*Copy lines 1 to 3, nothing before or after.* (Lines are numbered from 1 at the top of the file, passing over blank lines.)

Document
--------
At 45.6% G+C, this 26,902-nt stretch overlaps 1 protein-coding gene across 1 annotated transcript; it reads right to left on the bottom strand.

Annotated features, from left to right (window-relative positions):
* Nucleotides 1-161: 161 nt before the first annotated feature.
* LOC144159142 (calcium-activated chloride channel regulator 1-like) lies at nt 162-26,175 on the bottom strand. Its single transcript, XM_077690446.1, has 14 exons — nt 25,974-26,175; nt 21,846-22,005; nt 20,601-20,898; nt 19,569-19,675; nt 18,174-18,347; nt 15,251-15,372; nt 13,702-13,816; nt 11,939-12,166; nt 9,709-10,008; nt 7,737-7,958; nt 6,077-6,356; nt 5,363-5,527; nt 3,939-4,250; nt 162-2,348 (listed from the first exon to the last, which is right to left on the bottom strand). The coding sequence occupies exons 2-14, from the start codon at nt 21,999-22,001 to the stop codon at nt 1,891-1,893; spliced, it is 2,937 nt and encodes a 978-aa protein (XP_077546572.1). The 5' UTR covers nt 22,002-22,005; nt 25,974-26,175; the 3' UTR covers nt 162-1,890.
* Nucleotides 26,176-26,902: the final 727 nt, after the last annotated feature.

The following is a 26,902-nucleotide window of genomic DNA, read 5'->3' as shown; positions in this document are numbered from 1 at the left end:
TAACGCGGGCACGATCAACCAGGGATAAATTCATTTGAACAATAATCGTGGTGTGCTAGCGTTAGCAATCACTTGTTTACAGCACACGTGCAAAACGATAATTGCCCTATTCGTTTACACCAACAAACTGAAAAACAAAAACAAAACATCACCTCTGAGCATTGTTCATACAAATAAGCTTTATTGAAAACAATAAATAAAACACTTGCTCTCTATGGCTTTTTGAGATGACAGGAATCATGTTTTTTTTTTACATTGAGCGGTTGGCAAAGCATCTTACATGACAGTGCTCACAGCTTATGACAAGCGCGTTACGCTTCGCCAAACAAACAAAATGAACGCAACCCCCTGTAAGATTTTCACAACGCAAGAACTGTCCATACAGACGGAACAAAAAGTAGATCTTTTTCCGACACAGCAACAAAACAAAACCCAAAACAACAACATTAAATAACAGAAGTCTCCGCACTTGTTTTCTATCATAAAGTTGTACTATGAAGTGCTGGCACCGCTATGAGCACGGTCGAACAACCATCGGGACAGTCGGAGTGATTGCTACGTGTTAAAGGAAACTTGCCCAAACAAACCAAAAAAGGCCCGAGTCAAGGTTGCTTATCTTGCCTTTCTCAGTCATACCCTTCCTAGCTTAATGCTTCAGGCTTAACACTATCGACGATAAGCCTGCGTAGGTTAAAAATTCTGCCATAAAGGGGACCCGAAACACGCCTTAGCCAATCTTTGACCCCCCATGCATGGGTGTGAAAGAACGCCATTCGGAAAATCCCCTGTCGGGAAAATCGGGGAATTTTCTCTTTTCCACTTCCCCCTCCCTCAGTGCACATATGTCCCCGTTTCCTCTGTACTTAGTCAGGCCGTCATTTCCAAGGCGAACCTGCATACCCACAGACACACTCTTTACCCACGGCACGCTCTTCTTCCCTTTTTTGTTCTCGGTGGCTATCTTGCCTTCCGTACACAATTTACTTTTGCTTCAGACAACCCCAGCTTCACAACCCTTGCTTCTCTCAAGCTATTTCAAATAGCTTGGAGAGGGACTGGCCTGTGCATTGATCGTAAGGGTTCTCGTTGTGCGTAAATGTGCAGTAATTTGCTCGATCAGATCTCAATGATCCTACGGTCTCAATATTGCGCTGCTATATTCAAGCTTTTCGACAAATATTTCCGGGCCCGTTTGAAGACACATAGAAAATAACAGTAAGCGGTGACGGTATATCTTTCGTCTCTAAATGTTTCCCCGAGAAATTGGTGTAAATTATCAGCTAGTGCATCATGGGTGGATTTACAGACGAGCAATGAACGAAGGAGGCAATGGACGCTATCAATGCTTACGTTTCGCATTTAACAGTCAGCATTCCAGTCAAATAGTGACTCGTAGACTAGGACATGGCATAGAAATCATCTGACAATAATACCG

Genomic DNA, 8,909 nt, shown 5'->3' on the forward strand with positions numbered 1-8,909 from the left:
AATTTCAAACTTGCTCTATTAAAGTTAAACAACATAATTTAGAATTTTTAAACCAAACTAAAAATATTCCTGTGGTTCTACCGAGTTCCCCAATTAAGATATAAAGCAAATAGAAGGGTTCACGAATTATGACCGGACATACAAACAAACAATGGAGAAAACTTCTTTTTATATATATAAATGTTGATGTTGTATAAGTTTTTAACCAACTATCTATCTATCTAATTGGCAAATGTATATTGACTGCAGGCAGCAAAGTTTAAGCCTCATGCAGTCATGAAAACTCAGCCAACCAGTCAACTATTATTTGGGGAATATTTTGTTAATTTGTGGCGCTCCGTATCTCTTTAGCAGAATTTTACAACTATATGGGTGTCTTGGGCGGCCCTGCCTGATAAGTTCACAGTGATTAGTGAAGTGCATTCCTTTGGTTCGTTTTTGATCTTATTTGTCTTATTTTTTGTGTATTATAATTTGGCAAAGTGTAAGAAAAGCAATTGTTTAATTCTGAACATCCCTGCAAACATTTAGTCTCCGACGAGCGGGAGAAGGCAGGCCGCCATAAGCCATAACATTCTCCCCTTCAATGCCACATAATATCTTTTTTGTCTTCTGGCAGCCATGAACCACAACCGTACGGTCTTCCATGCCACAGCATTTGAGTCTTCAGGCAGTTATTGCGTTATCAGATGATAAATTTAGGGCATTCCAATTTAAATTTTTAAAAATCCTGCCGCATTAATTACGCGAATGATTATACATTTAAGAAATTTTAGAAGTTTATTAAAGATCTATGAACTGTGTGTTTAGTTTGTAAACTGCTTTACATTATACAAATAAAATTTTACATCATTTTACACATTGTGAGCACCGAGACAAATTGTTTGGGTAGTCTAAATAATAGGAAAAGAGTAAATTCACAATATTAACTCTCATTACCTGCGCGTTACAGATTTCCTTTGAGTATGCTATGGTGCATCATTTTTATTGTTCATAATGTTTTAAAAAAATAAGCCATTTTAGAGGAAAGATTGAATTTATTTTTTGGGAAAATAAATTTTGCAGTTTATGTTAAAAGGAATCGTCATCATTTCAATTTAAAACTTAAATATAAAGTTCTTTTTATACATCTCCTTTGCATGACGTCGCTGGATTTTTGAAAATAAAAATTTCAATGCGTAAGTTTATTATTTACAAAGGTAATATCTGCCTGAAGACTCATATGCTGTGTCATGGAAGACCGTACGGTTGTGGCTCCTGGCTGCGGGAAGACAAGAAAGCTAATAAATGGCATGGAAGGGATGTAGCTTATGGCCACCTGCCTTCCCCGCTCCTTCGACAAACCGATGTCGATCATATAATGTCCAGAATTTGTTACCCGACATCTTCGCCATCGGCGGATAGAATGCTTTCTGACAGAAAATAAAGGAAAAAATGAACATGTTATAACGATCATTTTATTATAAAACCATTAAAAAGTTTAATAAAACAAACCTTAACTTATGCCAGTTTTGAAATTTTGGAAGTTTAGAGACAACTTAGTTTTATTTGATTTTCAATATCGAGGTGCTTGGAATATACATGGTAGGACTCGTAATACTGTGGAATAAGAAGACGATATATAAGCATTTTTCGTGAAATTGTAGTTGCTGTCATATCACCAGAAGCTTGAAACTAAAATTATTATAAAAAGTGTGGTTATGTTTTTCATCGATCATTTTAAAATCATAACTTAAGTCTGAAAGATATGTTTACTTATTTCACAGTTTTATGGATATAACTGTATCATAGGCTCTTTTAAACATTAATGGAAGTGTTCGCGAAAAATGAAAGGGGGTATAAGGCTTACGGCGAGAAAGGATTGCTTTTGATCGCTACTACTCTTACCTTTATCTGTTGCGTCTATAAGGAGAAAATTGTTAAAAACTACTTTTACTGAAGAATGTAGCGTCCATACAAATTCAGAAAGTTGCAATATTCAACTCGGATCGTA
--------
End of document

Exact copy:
At 45.6% G+C, this 26,902-nt stretch overlaps 1 protein-coding gene across 1 annotated transcript; it reads right to left on the bottom strand.

Annotated features, from left to right (window-relative positions):
* Nucleotides 1-161: 161 nt before the first annotated feature.